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This page was last updated on 17/09/2007 22:09:10

 

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Empirically speaking
17 September 2007

Buckingham Palace

Priya Gopal calls for an opening up of the grounds of history, an undoing of mental reflexes, and for a more subtle approach to teaching about empire

As the Blair era gives way to the Brown years, there is speculation about likely shifts, even as some continuity is being promised. The relationship of Britain to empire and imperialism is a sphere where the two politicians have common interests, but divergent emphases. Where Blair took on a project that seemed to inherit the nineteenth century legacy of Britain as a benevolent ‘moral empire’ through his ‘Africa Commission’, Brown’s concerns have seemed more domestically directed; his rallying cry in recent times has been that of ‘Britishness’. He has spoken of the need to reclaim the Union Jack and to recall with pride the achievements of the British Empire.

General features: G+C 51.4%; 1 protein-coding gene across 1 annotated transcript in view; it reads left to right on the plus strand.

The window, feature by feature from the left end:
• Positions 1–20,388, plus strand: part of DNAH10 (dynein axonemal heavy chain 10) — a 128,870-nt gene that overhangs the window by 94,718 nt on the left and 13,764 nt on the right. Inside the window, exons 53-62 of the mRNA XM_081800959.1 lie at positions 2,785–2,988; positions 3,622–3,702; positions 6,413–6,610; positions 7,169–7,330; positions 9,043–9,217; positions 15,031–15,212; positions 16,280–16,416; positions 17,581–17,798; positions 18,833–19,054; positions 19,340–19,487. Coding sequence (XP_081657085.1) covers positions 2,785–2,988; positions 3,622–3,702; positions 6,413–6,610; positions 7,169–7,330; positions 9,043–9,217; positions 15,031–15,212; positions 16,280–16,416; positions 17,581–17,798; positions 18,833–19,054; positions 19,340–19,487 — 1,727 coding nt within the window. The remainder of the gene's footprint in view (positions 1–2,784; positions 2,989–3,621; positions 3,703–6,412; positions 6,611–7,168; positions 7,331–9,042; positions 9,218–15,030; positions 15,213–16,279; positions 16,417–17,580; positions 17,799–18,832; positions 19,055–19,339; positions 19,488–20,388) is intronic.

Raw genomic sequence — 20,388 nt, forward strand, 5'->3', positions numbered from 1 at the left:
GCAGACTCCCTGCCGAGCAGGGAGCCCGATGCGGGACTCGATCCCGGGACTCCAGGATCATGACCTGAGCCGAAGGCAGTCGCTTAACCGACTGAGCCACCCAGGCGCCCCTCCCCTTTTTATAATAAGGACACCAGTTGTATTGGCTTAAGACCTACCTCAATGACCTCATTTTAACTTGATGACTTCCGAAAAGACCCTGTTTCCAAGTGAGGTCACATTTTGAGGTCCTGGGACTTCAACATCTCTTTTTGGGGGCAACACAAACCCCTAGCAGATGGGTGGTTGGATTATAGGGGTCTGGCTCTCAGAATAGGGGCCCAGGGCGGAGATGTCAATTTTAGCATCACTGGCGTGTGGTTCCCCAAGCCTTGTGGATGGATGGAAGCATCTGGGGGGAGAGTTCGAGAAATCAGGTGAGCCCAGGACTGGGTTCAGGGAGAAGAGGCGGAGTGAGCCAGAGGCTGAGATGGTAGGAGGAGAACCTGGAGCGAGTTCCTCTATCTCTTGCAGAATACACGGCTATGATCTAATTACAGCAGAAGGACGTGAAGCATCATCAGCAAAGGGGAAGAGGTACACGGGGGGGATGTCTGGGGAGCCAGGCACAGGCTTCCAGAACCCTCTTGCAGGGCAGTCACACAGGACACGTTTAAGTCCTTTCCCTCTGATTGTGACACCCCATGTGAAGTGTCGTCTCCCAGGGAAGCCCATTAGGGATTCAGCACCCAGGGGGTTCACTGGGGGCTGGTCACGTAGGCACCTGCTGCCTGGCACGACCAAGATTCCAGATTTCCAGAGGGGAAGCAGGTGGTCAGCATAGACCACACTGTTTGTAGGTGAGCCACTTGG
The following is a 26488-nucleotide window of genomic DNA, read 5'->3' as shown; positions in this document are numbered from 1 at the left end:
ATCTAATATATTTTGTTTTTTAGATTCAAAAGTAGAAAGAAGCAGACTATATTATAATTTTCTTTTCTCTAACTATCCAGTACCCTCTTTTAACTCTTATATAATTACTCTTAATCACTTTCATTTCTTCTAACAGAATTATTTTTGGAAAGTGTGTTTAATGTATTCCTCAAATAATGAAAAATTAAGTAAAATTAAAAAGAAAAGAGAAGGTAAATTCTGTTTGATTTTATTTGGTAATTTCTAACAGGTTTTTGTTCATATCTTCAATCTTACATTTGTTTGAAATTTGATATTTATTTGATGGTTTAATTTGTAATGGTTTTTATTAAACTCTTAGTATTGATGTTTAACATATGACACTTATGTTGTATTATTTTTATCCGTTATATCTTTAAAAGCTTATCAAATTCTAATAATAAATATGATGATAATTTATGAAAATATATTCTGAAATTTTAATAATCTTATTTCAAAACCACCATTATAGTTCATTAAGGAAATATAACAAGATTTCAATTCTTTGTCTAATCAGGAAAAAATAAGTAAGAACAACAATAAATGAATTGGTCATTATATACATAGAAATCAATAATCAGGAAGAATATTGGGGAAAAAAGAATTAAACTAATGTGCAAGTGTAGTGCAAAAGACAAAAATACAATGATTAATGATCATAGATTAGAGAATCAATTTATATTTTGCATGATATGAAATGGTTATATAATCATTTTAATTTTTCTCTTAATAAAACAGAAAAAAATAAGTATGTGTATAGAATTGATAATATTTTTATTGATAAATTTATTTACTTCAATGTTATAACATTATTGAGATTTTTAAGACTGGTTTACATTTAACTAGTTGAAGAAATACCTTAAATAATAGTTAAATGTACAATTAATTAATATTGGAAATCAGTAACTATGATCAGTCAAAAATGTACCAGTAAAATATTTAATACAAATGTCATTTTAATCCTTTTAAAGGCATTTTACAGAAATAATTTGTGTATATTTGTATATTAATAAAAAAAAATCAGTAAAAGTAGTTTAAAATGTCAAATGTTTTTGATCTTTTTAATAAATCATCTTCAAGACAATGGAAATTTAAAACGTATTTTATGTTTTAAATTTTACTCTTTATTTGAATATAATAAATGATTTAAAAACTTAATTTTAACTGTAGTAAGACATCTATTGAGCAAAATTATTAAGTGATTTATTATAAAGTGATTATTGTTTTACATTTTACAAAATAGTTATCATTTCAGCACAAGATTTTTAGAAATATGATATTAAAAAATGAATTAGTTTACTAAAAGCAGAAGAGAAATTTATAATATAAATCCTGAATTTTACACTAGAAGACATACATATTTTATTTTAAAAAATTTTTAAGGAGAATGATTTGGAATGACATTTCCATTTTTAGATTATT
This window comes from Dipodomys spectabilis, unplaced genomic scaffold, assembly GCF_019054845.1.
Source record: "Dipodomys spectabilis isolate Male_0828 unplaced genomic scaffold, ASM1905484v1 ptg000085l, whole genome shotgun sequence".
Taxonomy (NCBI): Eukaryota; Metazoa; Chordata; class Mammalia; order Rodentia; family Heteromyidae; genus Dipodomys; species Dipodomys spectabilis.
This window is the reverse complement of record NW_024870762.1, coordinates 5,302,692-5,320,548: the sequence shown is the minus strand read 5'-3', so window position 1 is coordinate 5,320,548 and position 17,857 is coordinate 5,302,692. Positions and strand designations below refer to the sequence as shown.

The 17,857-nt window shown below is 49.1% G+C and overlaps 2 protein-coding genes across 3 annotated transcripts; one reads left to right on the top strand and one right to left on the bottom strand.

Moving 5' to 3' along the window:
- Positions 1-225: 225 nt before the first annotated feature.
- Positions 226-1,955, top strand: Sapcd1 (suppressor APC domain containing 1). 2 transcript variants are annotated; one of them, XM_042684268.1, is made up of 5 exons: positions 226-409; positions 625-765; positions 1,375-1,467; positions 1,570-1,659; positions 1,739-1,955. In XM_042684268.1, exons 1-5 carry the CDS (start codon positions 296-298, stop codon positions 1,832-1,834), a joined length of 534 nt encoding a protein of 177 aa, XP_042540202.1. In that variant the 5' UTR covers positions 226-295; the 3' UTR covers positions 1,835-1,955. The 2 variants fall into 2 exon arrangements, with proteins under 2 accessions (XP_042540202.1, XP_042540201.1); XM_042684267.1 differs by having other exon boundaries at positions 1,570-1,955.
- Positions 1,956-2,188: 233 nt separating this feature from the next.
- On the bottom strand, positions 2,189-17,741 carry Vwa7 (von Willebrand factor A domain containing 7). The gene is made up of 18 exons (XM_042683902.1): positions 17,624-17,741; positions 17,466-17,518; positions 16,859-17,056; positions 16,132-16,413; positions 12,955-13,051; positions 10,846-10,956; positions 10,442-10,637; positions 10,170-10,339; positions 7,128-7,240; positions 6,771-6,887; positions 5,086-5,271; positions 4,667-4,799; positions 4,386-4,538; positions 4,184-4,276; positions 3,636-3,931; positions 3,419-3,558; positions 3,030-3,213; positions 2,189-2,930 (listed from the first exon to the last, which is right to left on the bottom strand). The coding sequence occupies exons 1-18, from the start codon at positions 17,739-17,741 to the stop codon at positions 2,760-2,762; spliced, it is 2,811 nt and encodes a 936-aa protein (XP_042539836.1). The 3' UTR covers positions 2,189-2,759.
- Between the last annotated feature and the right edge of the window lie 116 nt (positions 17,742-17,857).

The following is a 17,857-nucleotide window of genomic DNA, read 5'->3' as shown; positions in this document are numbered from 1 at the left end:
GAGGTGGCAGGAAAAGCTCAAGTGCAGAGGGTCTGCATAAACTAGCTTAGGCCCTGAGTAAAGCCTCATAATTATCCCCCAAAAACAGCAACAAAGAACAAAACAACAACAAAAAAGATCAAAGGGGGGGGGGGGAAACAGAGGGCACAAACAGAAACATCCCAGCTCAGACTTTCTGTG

This approach presumes that we can approach historical phenomena with pseudo-mathematical certainty

Brown’s call dovetails with recent attempts to rescue the British Empire and its legacy from what is seen as rubbishing by politically correct scholars. This has largely taken the form of a defiant defensiveness – from high-profile figures like historian Niall Ferguson – which briefly acknowledges the disadvantages of imperialism to its subjects but asserts that, on the whole, it brought benefits to all. Ferguson draws on the familiar ‘balance-sheet’ approach to British imperial history which, oddly enough, often co-exists with claims that the empire was a series of accidents or ‘absent-minded’ acquisitions of territory.

This approach presumes that we can approach historical phenomena, calculator in hand, and sum up the consequences with pseudo-mathematical certainty. It claims that, despite commercial corruption, periodic massacres, widespread exploitation, the occasional land-clearing genocide, the appropriation of vast swathes of populated territory and a clutch of avoidable famines (all documented by scholars like Nicholas Dirks, Caroline Elkins, Sumit Sarkar and Mike Davis), empire brought profits, prosperity and progress for all. It is an approach curiously true to the mercantile, profit-making spirit behind imperial undertakings.